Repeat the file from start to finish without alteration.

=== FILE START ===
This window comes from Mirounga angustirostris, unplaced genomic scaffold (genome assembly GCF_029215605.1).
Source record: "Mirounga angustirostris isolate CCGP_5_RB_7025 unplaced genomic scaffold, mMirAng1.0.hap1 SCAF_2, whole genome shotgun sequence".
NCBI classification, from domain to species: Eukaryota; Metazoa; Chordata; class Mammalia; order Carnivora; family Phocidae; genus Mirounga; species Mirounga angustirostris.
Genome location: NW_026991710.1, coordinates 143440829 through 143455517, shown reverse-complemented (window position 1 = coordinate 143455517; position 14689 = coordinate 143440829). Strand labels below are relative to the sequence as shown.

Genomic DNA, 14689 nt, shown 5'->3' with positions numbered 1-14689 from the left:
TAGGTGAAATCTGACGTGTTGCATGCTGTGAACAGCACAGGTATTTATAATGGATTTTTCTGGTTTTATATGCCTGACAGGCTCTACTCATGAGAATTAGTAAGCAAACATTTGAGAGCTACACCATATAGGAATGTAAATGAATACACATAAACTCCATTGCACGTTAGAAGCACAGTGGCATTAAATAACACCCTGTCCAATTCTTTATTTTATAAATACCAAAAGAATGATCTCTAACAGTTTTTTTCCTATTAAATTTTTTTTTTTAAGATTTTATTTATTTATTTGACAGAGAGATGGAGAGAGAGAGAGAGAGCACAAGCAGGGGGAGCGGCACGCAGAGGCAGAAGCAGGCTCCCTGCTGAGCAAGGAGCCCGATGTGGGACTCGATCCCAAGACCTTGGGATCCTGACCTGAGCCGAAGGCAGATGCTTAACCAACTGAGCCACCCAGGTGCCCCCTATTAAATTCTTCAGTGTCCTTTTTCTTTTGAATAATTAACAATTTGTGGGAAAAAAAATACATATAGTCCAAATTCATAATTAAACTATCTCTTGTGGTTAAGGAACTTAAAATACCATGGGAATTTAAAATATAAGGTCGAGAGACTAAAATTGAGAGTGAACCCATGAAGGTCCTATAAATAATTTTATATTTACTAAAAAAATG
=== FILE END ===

This window comes from Mirounga angustirostris, unplaced genomic scaffold (genome assembly GCF_029215605.1).
Source record: "Mirounga angustirostris isolate CCGP_5_RB_7025 unplaced genomic scaffold, mMirAng1.0.hap1 SCAF_2, whole genome shotgun sequence".
NCBI classification, from domain to species: Eukaryota; Metazoa; Chordata; class Mammalia; order Carnivora; family Phocidae; genus Mirounga; species Mirounga angustirostris.
Genome location: NW_026991710.1, coordinates 143440829 through 143455517, shown reverse-complemented (window position 1 = coordinate 143455517; position 14689 = coordinate 143440829). Strand labels below are relative to the sequence as shown.

Genomic DNA, 14689 nt, shown 5'->3' with positions numbered 1-14689 from the left:
TAGGTGAAATCTGACGTGTTGCATGCTGTGAACAGCACAGGTATTTATAATGGATTTTTCTGGTTTTATATGCCTGACAGGCTCTACTCATGAGAATTAGTAAGCAAACATTTGAGAGCTACACCATATAGGAATGTAAATGAATACACATAAACTCCATTGCACGTTAGAAGCACAGTGGCATTAAATAACACCCTGTCCAATTCTTTATTTTATAAATACCAAAAGAATGATCTCTAACAGTTTTTTTCCTATTAAATTTTTTTTTTTAAGATTTTATTTATTTATTTGACAGAGAGATGGAGAGAGAGAGAGAGAGCACAAGCAGGGGGAGCGGCACGCAGAGGCAGAAGCAGGCTCCCTGCTGAGCAAGGAGCCCGATGTGGGACTCGATCCCAAGACCTTGGGATCCTGACCTGAGCCGAAGGCAGATGCTTAACCAACTGAGCCACCCAGGTGCCCCCTATTAAATTCTTCAGTGTCCTTTTTCTTTTGAATAATTAACAATTTGTGGGAAAAAAAATACATATAGTCCAAATTCATAATTAAACTATCTCTTGTGGTTAAGGAACTTAAAATACCATGGGAATTTAAAATATAAGGTCGAGAGACTAAAATTGAGAGTGAACCCATGAAGGTCCTATAAATAATTTTATATTTACTAAAAAAATG